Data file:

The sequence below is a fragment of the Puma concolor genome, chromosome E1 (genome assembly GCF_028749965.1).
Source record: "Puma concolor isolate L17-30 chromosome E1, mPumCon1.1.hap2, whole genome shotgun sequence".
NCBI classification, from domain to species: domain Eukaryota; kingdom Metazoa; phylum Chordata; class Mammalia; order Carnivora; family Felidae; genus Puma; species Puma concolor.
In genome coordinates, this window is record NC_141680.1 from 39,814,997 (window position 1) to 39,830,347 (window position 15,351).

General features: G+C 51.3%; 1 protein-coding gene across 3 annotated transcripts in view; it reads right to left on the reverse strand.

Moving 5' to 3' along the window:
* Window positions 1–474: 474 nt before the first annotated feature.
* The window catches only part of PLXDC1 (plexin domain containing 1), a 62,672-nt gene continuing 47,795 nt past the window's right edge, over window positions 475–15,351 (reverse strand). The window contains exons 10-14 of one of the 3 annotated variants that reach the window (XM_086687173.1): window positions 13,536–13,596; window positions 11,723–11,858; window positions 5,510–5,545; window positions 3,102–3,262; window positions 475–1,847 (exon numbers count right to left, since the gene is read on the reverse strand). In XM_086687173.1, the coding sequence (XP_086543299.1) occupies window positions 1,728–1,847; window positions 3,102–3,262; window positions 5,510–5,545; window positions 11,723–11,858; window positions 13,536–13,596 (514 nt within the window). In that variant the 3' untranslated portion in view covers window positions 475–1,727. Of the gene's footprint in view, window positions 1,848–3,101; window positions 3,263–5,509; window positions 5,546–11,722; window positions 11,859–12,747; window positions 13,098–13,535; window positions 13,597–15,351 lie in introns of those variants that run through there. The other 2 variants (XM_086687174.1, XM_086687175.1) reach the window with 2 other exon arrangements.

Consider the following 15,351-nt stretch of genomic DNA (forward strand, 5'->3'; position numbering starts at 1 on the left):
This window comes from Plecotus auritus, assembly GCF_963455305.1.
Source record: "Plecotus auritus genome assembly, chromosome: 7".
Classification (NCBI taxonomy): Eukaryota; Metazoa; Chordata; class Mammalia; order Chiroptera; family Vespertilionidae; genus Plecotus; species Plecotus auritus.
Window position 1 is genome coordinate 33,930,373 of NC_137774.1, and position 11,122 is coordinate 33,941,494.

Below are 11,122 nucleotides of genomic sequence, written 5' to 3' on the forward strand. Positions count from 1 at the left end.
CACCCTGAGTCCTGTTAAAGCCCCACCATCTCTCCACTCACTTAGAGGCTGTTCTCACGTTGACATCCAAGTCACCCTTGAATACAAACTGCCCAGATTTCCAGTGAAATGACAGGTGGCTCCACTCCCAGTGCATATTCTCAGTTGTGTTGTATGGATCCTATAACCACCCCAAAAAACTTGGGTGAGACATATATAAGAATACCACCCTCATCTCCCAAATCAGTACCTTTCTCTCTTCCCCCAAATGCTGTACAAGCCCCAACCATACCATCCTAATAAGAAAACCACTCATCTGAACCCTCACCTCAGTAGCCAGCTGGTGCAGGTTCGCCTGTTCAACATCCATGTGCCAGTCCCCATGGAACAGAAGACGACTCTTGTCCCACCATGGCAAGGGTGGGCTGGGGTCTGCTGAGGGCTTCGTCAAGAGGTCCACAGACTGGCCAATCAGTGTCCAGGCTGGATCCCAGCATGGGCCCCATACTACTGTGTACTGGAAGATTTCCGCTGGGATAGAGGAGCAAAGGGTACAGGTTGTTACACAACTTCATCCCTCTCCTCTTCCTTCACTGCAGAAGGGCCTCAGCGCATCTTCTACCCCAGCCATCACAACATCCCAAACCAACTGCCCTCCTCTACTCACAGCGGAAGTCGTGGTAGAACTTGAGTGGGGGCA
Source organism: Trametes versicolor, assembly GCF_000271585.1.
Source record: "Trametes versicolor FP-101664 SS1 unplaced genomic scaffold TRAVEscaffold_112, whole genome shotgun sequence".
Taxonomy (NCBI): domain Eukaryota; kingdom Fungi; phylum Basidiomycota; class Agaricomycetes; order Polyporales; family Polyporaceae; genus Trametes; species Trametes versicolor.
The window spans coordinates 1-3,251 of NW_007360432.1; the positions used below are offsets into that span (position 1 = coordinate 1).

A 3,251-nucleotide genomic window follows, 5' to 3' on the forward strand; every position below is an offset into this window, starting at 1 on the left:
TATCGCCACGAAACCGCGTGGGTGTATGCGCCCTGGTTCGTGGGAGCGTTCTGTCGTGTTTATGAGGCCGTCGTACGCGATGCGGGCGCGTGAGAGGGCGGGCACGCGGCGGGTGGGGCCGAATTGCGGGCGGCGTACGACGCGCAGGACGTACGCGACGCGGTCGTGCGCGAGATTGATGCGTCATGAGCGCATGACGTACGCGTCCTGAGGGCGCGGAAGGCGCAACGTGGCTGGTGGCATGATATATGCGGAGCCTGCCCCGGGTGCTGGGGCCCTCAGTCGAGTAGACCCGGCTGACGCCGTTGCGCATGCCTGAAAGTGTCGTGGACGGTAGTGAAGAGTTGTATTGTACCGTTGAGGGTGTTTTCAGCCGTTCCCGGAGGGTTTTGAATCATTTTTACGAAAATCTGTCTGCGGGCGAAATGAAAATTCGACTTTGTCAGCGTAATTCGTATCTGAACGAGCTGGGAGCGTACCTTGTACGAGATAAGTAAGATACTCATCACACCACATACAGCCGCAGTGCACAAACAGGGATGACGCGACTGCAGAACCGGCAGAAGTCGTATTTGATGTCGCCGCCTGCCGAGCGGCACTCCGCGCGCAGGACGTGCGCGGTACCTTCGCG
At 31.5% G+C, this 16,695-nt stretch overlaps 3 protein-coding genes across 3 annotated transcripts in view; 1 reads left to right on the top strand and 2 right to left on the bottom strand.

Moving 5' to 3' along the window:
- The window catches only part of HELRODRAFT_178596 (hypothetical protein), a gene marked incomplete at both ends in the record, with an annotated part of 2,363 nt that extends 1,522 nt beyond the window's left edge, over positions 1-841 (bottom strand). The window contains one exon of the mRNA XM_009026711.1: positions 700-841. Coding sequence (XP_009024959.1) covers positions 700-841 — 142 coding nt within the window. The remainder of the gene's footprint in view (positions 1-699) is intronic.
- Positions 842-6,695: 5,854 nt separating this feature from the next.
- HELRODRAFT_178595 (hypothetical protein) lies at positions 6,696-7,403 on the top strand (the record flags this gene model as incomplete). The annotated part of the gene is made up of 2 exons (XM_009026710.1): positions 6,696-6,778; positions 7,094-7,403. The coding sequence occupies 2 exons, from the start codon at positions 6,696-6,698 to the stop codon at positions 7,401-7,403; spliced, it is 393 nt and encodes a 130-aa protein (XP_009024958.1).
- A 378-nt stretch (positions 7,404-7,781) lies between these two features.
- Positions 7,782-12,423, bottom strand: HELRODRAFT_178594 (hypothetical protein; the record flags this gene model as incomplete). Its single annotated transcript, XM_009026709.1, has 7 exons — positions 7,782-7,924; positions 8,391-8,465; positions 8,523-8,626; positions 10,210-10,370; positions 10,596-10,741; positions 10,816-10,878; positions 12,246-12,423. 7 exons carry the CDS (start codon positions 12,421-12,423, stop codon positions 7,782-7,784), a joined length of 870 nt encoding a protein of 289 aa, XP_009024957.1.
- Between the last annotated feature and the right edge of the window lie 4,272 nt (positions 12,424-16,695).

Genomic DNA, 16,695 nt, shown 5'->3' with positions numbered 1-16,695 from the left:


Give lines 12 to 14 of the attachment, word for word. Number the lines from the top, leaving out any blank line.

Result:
Classification (NCBI taxonomy): Eukaryota; Metazoa; Chordata; class Mammalia; order Chiroptera; family Vespertilionidae; genus Plecotus; species Plecotus auritus.
Window position 1 is genome coordinate 33,930,373 of NC_137774.1, and position 11,122 is coordinate 33,941,494.

Below are 11,122 nucleotides of genomic sequence, written 5' to 3' on the forward strand. Positions count from 1 at the left end.